What to Know Before Hitting the Road for Memorial Day Weekend

WASHINGTON — When it comes to avoiding getaway traffic, there are no secret, alternate routes. Dodging delays comes down to timing and flexibility.

With each passing day this week, traffic will become heavier and heavier as Washingtonians hit the road for their Memorial Day weekend trips. With smartphones in hand and beach bags in tow, drivers will be flooding secondary routes in search of more speed.

“I expect middays to be heavier — you’ve got the normal people who are on the roads at that time, and you’ve got people who are getting ready to get where they’re going for the holiday weekend,” said WTOP Traffic reporter Reada Kessler.

“Your morning rush hour is going to be lighter than normal,” Kessler said.

Here’s what weekend travelers need to know to avoid the worst of the Memorial Day weekend traffic, whether they’re headed to the Eastern Shore or along the Interstate 95 corridor.

When to leave for the Bay Bridge

The Maryland Department of Transportation says the best times to head eastbound across the Chesapeake Bay Bridge are before 10 a.m. and after 10 p.m. on Thursday and Friday.

The MDTA recommends that Saturday drivers should get an early start and arrive at the bridge before 7 a.m. or wait until after 5 p.m. to avoid delays.

But a chance of rain in the forecast for Thursday could lead to delays at the Bay Bridge for anyone trying to beat the Friday getaway traffic.

Rain or wind can suspend two-way operations at the bridge, leaving eastbound drivers with one less lane, which, in the past, has led to massive delays for eastbound traffic. Drivers should consider postponing their trip, altering their plans or possibly taking another route.

“The only control you have (over traffic) is when you leave. Probably the best time to leave is going to be the least desirable time to leave,” said WTOP Traffic reporter Bob Marbourg.

Rain could also drive many beachgoers home early, which would also affect return traffic on U.S. 50, Marbourg said.

Travelers should monitor the weather forecast and check with WTOP Traffic before heading out.

When to leave for I-95 southbound

According to the Virginia Department of Transportation, the heaviest getaway congestion on I-95 was between 11 a.m. and 7 p.m. on Friday, based on Memorial Day weekend traffic data.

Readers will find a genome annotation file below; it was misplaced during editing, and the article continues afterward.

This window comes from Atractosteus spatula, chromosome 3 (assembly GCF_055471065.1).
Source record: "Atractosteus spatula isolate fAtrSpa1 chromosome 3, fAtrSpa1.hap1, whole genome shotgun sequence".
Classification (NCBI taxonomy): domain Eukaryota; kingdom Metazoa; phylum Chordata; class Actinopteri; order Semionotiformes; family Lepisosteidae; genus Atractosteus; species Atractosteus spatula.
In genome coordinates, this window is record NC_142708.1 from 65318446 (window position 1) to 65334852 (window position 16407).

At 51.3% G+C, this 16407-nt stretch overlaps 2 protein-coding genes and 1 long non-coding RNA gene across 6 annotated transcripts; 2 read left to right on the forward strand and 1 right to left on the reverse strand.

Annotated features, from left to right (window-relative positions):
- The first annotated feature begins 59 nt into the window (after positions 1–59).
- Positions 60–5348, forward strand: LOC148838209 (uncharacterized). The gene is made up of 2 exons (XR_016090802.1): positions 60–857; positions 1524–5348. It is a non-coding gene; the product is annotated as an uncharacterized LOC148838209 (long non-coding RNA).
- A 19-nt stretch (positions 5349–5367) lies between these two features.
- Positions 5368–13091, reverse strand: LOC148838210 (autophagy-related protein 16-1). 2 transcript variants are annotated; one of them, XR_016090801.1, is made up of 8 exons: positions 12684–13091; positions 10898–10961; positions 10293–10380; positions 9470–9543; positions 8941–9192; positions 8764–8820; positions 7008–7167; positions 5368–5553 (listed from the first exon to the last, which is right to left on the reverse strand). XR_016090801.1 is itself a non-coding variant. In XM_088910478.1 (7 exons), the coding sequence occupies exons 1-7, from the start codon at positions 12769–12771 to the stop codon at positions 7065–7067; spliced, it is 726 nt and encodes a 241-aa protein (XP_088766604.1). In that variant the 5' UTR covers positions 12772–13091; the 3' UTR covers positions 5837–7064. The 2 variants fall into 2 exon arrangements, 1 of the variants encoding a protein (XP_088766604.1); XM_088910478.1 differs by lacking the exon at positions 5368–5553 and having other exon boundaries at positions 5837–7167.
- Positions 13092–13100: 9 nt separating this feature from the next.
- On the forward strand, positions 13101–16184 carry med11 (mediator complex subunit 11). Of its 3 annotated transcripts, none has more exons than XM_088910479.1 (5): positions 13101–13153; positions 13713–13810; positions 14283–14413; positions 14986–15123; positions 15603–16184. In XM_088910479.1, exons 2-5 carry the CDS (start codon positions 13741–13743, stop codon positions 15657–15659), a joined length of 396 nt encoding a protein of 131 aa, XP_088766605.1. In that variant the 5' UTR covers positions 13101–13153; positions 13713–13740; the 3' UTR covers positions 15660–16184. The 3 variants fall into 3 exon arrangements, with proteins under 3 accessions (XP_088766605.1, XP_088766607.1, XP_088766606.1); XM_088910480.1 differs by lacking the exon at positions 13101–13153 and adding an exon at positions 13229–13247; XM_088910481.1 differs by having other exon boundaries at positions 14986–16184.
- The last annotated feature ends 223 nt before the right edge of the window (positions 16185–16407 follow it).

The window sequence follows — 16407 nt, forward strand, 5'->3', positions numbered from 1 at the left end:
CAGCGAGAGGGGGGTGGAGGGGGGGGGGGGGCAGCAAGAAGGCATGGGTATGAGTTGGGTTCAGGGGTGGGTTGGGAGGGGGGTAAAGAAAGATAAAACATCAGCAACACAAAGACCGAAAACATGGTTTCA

Return traffic led to the heaviest congestion between noon and late evening on Monday, based on historic traffic data for the interstate.

Check out VDOT’s interactive travel trends map to see more detailed data.

Alternates and workarounds

A popular alternative to I-95 is U.S. Route 1, especially in Northern Virginia. But Route 1 will become clogged with bailout traffic soon after delays form on I-95. The worst southbound choke points are at the traffic signals in the town of Dumfries, Route 610, Route 630 and Route 17 in Stafford County.

When maneuvering around congested thoroughfares, the widest workarounds tend to work best, but no alternate route is foolproof.

Instead of I-95, some drivers opt for U.S. Route 29 through Warrenton to U.S. Route 17 between Opal and Falmouth. This trick doesn’t always pay off for southbound drivers. Long backups can form on Route 17 toward I-95. Delays are also known to form on Route 29 at a pesky traffic signal located at the southern end of the Warrenton Bypass.

In Maryland, traffic congestion can form on Route 301 in Brandywine and La Plata during getaways. The traffic lights in Waldorf and La Plata effectively meter getaway traffic so that by the time drivers make it to the Governor Nice Bridge, delays are less intense as they typically are during the northbound return trip through King George County, Virginia.

Portions of I-95 from northeastern Maryland to the Jersey Turnpike are known for recurring delays, especially on holiday weekends. For drivers with destinations in the Northeast, U.S. Route 15 through Frederick County, Maryland, is a reliable alternative to I-95.

Although this “end-run” involves driving a longer distance, traffic often moves well as far north as I-81 in Harrisburg, Pennsylvania, and is far removed from the stop-and-go between Baltimore and Trenton.

The post What to know before hitting the road for Memorial Day weekend appeared first on WTOP.

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